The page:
Taking It Down
Live albums are always a mixed bag. On the one hand, a live performance captures the band at its peak, putting everything it has into one hour of savage intensity. On the other, a concert is as much a visual experience as it is an auditory experience, and the camaraderie of attending a show and seeing the band live is always missing from a live record. Diary Of A Mad Band, the latest from supergroup Down, does its best to combat this situation.
Recorded during their 2006 European tour as a CD and DVD, Diary features all the hits from Down’s first two records. The band is in fine form, ripping “Losing All” and “Rehab” with ease. Ever the frontman, Phil Anselmo (of Pantera) incites the crowd to sing along on songs like “New Orleans Is a Dying Whore,” and takes an egotistical jab at doom metal bands on “Eyes Of The South” (“That’s not what it’s about…you gotta have a talented motherfucker like me up here singin’, ha!”). For the crowd-pleasers, especially “Ghosts Along The Mississippi” and “Bury Me In Smoke,” the band pulls out all the stops, unapologetically melting as many faces as possible.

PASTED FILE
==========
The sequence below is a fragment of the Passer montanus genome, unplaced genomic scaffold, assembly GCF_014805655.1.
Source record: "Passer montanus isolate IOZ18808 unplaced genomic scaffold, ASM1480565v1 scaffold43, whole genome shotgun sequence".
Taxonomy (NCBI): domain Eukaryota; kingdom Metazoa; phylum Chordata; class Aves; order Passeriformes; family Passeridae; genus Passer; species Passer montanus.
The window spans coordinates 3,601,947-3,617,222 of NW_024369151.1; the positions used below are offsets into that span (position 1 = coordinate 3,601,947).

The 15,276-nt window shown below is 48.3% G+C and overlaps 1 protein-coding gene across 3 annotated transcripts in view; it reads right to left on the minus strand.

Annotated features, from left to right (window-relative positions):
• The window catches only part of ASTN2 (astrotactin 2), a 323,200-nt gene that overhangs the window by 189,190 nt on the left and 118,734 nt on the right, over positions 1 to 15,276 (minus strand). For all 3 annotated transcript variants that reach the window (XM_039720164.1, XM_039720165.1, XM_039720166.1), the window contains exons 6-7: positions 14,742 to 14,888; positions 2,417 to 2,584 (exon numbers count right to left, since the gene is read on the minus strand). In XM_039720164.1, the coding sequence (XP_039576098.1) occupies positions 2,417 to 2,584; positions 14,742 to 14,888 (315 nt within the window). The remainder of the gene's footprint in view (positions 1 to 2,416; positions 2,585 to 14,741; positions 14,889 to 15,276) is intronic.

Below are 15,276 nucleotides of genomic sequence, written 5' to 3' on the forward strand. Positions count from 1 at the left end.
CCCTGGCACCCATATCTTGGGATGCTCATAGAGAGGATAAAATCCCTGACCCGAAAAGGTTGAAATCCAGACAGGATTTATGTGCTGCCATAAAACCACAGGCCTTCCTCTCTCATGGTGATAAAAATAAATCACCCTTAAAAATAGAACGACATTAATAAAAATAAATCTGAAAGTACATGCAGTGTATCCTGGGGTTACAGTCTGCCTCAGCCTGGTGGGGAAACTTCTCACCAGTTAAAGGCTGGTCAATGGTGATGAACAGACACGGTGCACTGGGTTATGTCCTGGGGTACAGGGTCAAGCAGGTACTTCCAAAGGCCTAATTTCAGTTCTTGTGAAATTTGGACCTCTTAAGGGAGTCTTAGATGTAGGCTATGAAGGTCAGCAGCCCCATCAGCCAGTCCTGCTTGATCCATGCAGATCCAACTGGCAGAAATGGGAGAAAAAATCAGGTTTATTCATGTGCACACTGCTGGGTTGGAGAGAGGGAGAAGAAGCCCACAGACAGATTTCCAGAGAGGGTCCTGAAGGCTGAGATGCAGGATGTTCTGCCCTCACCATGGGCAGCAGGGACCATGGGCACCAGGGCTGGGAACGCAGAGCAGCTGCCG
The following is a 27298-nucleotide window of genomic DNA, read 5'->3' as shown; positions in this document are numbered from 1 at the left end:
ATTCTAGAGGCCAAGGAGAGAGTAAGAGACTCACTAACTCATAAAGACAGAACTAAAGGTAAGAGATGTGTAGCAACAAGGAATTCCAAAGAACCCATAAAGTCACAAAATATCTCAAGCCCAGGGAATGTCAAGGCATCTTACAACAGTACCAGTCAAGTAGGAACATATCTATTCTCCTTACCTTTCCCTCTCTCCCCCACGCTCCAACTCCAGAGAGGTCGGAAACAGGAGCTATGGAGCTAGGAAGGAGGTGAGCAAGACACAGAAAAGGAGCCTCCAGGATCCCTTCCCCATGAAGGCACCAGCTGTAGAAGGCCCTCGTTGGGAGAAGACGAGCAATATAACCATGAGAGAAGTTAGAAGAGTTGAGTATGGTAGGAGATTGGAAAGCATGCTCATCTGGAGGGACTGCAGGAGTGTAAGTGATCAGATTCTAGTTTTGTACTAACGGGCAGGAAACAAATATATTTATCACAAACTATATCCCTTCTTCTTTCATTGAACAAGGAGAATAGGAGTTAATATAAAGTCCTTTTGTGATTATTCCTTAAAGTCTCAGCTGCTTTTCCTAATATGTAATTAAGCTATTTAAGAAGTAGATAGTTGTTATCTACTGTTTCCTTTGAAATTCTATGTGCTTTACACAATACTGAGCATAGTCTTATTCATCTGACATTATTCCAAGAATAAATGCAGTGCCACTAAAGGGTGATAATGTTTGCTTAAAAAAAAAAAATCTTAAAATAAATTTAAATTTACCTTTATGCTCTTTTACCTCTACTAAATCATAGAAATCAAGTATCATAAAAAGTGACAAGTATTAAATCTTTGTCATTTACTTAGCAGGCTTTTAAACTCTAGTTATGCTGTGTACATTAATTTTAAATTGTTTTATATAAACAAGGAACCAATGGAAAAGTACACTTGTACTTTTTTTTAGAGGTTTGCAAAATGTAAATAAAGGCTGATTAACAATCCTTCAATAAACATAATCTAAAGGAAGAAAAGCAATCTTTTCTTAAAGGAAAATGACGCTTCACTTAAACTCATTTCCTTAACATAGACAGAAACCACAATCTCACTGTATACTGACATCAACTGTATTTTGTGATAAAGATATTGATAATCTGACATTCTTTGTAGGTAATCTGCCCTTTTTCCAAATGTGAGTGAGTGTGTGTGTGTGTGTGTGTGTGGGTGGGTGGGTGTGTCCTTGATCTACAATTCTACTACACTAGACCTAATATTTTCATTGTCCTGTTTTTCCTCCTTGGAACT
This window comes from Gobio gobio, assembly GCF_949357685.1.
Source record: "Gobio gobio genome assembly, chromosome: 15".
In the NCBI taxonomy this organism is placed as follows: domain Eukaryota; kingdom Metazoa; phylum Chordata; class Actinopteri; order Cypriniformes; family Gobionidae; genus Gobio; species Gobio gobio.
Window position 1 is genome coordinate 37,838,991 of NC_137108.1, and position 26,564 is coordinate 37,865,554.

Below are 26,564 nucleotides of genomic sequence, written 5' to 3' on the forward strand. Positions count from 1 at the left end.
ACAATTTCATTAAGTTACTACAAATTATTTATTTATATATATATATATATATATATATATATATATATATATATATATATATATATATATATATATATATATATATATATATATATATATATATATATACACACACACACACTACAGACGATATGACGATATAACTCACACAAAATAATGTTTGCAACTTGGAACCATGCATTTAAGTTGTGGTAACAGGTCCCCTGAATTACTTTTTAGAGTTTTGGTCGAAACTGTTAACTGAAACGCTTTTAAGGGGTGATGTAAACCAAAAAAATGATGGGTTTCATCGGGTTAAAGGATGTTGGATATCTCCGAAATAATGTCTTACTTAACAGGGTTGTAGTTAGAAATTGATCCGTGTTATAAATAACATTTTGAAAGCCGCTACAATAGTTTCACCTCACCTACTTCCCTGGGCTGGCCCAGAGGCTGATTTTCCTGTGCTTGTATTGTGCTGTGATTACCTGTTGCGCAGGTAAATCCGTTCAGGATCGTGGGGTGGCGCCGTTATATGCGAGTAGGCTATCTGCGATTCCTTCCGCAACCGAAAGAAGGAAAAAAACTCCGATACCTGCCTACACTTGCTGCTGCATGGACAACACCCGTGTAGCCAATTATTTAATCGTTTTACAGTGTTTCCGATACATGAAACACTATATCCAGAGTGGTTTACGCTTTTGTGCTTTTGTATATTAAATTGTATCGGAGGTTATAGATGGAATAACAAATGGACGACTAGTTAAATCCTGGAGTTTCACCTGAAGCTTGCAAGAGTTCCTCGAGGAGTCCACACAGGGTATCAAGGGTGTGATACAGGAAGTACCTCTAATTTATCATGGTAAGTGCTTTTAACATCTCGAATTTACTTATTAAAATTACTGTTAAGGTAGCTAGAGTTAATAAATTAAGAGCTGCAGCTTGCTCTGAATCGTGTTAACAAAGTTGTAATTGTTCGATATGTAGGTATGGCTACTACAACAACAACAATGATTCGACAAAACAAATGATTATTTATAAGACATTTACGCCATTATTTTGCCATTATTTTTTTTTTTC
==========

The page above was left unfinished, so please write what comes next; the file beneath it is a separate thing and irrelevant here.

The only place this album suffers is the sound quality. The guitars are often buried, and Rex Brown’s bass is only audible on the quiet songs. As well, Anselmo’s vocals are a bit lacking. The screams are brutal as ever, but the singing is a bit off. Perhaps he was exhausted from a 2 hour show, perhaps he partied a little too hard beforehand, but it’s noticeable. It’s not something that would bother you at the live show, but without the visual aspect, it sticks out.
Fans of the band will want to pick this up, as it includes all the gems, and Anselmo’s unique form of stage banter. Newcomers to the group, however, would do better to start with one of their studio albums, in order to have a frame of reference for the songs. And if you like booze-soaked Southern metal, this isn’t a bad place to be.